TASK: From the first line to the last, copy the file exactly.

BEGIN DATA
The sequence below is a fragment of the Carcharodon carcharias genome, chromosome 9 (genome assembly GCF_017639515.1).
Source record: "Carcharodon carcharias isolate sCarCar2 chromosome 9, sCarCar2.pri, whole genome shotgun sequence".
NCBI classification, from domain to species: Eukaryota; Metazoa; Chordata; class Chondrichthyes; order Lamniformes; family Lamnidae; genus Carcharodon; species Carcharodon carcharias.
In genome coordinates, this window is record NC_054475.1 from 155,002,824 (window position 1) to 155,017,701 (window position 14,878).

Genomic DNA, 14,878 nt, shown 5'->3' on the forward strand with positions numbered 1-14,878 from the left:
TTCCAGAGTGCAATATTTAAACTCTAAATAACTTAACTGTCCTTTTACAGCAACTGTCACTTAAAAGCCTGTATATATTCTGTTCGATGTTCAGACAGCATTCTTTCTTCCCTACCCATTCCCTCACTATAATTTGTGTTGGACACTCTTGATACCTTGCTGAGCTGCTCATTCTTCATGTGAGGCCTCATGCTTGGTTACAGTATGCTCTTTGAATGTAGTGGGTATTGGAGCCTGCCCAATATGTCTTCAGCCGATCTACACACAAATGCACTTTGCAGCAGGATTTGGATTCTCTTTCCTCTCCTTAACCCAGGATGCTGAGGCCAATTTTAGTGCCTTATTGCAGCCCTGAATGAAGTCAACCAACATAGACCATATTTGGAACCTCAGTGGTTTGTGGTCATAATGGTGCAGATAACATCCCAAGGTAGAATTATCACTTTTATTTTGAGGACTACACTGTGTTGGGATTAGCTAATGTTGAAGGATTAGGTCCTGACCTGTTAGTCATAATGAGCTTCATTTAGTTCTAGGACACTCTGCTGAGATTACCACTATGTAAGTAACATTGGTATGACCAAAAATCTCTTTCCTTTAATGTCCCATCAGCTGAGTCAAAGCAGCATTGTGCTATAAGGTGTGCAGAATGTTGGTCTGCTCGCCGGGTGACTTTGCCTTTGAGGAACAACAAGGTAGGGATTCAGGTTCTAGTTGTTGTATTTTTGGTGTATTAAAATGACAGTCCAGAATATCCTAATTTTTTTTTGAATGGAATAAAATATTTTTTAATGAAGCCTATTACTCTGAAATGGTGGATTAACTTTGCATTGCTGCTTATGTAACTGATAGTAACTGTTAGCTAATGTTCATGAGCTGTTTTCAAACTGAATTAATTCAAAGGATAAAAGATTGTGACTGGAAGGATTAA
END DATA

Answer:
The sequence below is a fragment of the Carcharodon carcharias genome, chromosome 9 (genome assembly GCF_017639515.1).
Source record: "Carcharodon carcharias isolate sCarCar2 chromosome 9, sCarCar2.pri, whole genome shotgun sequence".
NCBI classification, from domain to species: Eukaryota; Metazoa; Chordata; class Chondrichthyes; order Lamniformes; family Lamnidae; genus Carcharodon; species Carcharodon carcharias.
In genome coordinates, this window is record NC_054475.1 from 155,002,824 (window position 1) to 155,017,701 (window position 14,878).

Genomic DNA, 14,878 nt, shown 5'->3' on the forward strand with positions numbered 1-14,878 from the left:
TTCCAGAGTGCAATATTTAAACTCTAAATAACTTAACTGTCCTTTTACAGCAACTGTCACTTAAAAGCCTGTATATATTCTGTTCGATGTTCAGACAGCATTCTTTCTTCCCTACCCATTCCCTCACTATAATTTGTGTTGGACACTCTTGATACCTTGCTGAGCTGCTCATTCTTCATGTGAGGCCTCATGCTTGGTTACAGTATGCTCTTTGAATGTAGTGGGTATTGGAGCCTGCCCAATATGTCTTCAGCCGATCTACACACAAATGCACTTTGCAGCAGGATTTGGATTCTCTTTCCTCTCCTTAACCCAGGATGCTGAGGCCAATTTTAGTGCCTTATTGCAGCCCTGAATGAAGTCAACCAACATAGACCATATTTGGAACCTCAGTGGTTTGTGGTCATAATGGTGCAGATAACATCCCAAGGTAGAATTATCACTTTTATTTTGAGGACTACACTGTGTTGGGATTAGCTAATGTTGAAGGATTAGGTCCTGACCTGTTAGTCATAATGAGCTTCATTTAGTTCTAGGACACTCTGCTGAGATTACCACTATGTAAGTAACATTGGTATGACCAAAAATCTCTTTCCTTTAATGTCCCATCAGCTGAGTCAAAGCAGCATTGTGCTATAAGGTGTGCAGAATGTTGGTCTGCTCGCCGGGTGACTTTGCCTTTGAGGAACAACAAGGTAGGGATTCAGGTTCTAGTTGTTGTATTTTTGGTGTATTAAAATGACAGTCCAGAATATCCTAATTTTTTTTTGAATGGAATAAAATATTTTTTAATGAAGCCTATTACTCTGAAATGGTGGATTAACTTTGCATTGCTGCTTATGTAACTGATAGTAACTGTTAGCTAATGTTCATGAGCTGTTTTCAAACTGAATTAATTCAAAGGATAAAAGATTGTGACTGGAAGGATTAA